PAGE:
Not bad going!
First they don't use the BCC field, then they try to use Recall - which doesn't work unless the recipient is on an Exchange server, and quite often not then.
The usual answer by a bank, "Additional training has been scheduled..."
Metro Bank, the newly established UK retail bank, has irked its customers with a schoolboy email error. The latest marketing missive from the bank was sent using all the email addresses in to To: field instead of using the bcc (blind carbon copy) field. In the process, the bank disclosed the email addresses of around 1,200 …
I don't think a month goes by when I don't get an email listing all recipients from an organisation that should know better. Beyond a doubt the worst must be the University of Sydney which runs so many of its public talks through distribution from various administrative officers' email addresses as a more-or-less ad hoc affair. There's no point trying to educate one of them, as temp staff often step in and repeat the same mistake the following month/talk.
Somehow they got this phrase out in their launch marketing, and the media have propagated it since. I agree that four branches in London doesn't make a bank, and I strongly doubt the claim it's the first for 100 years. But memes will spread. I've not spent the time to try to find counter-evidence. The Co-op Bank traces its corporate history back to 1872 (http://bit.ly/kxCVuy) so probably doesn't count.
"Rest assured there is no need for any concern as no other information was sent."
What could possibly be wrong with lots of people you don't know being given your email address without your consent? Exactly, nothing, so there's absolutely no concern whatsoever. Case closed.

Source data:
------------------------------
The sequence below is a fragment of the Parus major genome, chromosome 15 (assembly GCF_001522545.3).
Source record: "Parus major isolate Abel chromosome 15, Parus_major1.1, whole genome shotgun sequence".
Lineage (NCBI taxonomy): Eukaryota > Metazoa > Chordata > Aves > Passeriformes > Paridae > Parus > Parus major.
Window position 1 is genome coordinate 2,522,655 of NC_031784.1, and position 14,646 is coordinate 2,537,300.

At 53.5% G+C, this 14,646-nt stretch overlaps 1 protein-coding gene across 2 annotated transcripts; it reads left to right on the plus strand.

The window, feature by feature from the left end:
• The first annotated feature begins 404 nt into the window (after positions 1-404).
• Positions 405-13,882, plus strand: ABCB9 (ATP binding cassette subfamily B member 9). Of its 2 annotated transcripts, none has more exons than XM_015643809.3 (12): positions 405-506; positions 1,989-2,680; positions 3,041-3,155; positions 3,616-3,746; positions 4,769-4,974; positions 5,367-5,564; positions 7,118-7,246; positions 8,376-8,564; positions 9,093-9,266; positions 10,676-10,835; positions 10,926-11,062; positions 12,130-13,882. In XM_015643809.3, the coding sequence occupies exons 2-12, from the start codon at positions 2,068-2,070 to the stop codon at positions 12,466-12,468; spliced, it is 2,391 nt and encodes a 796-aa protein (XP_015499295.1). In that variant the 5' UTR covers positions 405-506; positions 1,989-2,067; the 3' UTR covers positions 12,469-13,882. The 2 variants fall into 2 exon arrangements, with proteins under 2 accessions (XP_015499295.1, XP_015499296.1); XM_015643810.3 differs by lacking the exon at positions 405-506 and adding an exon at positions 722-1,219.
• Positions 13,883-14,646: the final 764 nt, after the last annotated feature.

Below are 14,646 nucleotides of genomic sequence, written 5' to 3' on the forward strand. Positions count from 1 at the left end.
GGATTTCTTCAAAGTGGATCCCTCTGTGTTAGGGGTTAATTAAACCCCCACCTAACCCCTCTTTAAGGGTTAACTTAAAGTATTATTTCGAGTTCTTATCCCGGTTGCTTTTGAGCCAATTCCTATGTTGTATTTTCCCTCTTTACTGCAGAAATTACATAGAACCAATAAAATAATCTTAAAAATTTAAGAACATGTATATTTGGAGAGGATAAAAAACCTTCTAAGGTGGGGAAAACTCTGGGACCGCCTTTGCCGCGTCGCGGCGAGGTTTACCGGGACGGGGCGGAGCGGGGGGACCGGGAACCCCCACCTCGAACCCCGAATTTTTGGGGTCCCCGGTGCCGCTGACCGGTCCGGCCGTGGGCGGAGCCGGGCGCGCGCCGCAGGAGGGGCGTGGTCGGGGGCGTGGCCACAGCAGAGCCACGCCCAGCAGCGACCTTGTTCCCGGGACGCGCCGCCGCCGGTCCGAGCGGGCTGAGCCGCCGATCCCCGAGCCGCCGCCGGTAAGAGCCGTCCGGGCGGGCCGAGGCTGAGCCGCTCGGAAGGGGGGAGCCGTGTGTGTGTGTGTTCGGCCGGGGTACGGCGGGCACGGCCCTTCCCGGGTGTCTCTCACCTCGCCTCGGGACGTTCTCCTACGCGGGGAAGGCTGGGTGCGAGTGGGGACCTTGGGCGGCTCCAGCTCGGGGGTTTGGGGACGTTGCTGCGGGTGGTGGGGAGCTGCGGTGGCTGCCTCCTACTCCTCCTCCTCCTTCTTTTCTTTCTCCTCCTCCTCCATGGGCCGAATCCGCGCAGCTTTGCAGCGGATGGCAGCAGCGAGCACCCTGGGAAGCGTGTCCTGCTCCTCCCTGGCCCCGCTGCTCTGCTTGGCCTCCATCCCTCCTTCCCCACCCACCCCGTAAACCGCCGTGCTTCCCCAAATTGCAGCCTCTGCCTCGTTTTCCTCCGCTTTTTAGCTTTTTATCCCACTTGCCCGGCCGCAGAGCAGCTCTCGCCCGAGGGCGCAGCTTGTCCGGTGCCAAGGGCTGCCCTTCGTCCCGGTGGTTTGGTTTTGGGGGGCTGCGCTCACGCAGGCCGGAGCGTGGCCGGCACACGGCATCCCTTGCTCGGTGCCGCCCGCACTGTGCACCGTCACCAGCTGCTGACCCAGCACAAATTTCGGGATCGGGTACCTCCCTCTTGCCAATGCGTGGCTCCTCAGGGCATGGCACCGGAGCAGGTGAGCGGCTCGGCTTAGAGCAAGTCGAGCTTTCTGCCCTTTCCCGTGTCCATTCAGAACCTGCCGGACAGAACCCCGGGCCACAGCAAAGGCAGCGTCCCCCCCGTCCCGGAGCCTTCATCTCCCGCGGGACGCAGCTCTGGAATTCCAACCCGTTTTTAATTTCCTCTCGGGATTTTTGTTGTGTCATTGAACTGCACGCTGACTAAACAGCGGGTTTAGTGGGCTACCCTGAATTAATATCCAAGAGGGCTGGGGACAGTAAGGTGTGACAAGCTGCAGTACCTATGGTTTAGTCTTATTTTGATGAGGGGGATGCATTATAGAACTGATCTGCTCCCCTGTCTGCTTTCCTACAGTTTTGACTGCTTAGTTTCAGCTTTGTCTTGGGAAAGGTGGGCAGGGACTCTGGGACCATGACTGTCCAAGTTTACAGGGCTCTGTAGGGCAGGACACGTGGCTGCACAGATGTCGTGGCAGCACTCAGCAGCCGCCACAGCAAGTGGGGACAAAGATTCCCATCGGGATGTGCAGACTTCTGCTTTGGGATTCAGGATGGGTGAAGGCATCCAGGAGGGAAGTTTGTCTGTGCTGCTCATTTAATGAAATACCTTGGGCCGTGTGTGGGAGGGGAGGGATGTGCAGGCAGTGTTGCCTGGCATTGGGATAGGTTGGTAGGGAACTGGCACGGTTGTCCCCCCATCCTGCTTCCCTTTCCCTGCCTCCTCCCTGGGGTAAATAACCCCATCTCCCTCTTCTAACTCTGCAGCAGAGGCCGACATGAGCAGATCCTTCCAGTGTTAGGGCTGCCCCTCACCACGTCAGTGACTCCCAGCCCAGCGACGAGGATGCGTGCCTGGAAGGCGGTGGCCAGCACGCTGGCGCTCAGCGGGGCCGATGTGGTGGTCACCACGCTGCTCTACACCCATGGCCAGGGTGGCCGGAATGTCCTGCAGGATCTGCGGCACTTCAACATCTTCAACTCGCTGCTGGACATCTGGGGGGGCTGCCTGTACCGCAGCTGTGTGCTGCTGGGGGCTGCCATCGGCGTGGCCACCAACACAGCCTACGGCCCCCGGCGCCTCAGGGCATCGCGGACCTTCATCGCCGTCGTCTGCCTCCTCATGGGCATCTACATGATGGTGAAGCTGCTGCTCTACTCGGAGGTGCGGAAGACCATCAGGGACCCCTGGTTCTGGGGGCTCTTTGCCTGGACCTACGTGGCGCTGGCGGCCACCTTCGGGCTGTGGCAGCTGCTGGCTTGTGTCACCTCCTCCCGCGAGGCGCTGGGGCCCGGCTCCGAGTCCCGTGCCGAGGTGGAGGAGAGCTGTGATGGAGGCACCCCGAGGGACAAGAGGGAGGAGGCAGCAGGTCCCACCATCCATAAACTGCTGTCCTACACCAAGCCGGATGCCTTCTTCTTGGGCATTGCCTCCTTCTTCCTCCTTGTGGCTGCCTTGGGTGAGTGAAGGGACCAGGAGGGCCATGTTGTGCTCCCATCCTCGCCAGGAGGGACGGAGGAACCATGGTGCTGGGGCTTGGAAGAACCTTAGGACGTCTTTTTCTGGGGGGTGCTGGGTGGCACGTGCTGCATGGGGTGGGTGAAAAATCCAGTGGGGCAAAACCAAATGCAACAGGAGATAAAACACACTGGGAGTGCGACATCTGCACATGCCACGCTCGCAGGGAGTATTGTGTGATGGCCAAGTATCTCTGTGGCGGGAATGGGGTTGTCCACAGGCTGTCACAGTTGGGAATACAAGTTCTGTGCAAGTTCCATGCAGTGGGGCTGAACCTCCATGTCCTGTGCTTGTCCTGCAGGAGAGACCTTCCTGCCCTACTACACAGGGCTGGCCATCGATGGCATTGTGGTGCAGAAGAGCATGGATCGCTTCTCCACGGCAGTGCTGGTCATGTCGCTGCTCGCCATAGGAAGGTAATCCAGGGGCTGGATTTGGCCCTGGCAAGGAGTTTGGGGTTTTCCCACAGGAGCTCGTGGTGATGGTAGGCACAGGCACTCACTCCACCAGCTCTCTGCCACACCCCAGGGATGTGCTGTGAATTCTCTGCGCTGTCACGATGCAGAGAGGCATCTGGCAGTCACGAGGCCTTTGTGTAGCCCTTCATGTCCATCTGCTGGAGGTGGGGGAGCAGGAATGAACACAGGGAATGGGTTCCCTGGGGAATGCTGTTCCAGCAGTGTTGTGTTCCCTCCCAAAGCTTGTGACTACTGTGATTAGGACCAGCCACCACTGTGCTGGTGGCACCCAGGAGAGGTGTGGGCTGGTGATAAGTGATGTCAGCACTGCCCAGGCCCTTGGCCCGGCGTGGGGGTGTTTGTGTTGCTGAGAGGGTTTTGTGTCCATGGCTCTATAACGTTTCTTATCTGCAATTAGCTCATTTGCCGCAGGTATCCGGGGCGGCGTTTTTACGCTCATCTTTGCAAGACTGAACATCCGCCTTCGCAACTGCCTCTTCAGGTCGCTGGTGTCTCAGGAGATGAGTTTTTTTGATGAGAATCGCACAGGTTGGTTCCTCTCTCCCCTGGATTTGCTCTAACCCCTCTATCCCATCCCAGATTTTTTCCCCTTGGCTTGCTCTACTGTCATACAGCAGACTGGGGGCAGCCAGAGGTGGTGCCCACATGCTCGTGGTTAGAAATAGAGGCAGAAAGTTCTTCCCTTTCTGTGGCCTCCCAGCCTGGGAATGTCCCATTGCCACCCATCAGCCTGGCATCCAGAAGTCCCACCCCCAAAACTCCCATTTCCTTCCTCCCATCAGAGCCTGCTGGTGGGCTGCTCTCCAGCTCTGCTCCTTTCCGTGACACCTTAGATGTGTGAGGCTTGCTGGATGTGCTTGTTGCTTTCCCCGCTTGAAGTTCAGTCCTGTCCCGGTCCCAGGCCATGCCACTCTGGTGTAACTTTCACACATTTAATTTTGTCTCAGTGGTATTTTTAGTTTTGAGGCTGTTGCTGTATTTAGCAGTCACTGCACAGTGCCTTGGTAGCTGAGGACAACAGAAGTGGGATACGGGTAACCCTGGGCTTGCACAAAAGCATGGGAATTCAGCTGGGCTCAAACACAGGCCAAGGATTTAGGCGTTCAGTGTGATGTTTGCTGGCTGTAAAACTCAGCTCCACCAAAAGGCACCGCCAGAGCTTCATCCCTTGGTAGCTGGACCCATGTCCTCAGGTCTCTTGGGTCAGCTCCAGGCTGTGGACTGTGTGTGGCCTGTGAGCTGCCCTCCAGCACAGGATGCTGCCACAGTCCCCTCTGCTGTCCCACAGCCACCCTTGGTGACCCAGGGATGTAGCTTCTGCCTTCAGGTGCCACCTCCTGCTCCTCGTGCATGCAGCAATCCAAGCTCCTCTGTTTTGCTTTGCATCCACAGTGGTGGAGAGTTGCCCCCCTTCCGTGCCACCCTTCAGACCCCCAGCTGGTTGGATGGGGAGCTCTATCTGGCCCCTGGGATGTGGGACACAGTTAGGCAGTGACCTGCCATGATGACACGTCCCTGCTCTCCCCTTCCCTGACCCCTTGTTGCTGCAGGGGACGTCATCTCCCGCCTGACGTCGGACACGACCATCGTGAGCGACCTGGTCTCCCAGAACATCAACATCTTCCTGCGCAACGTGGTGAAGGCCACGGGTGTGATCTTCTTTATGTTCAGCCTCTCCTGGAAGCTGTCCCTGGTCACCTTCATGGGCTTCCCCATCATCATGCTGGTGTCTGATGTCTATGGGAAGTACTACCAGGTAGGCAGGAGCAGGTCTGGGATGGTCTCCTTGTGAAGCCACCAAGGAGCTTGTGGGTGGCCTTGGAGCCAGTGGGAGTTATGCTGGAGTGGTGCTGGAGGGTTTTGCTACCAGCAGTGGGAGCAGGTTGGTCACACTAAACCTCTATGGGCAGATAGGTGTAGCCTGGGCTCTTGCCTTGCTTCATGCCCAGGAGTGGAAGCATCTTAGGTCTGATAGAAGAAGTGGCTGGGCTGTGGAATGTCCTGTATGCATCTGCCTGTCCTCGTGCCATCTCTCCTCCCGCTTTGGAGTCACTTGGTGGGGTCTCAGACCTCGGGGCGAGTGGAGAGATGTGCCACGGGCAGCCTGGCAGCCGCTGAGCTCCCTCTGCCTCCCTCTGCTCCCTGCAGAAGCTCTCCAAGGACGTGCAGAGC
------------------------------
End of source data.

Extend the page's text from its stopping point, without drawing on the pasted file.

I'm a customer and didn't receive the email. Doesn't particularly bother me - have seen it from numerous other companies which usually don't make the same mistake again.
If you live in London and travel overseas then it's worth opening an account with Metrobank, as unlike the vast majority of UK banks, they don't charge any commission or exchange rate markup on overseas debit card withdrawals. I just transfer money in before going overseas.
I don't use them for day to day banking as their online banking website is pathetic.
they send "your statement is ready" emails manually using Outlook?! Who designed their IT systems, a work experience student?
Why is it that the name "Metro bank" makes me think of the Metro newspaper, which is handed out free at train stations, good to keep you occupied for about 10 minutes, and generally is a nice idea but not something to take too seriously?
Wouldn't the Cooperative Bank claim the first new bank in a hundred years line see:
While the bank formed in 1872, it wasn't a registered company until 1971 - which I believe is when it started taking customes outside of coop group. In 1975 was the first new member of the clearing banks in 40 years.
Surely this hints at deeper IT issues at Metro Bank? Some marketing wonk is getting a list of customers' email addresses and pasting them into Outlook - that this is even possible suggests to me that they don't operate the principle of least privilege.
Why does anyone in marketing need to see a customer's details? Surely they should be entering their text into a template which the system then fills in with customer data?
I remember a mobile phone retailer falling foul of its own similar snafu about ten years ago, when they forgot to use "Bcc" to notify the very small number of exclusive winners of a competition to win a free phone. Only went out to several thousand recipients. Needless to say the phone wasn't really free at all. No compensation there, equally needless to say, just a whole drove of potential customers (some of them hitting "reply all") insisting something about sticking pins in their eyes rather than buy anything from the culprits.
If all the email said was "your statement is ready", why was it being sent out by a human in the first place. Surely that should be done by a cron script, one email to each customer, one at a time?
Sounds to me like they do not have a proper grasp of their server back-end. Imagine how much admin time this must take to do by hand.
This is what happens when management thinks it can do an IT engineer's job.
A lot of IT jobs have potentially annoying or security implications that untrained or immature people just don't think about.
This email should have been sent via a mailing list so there is no chance of a human doing what they did.
This just exposes the bad and disorganised practises going on behind the scenes at this bank.
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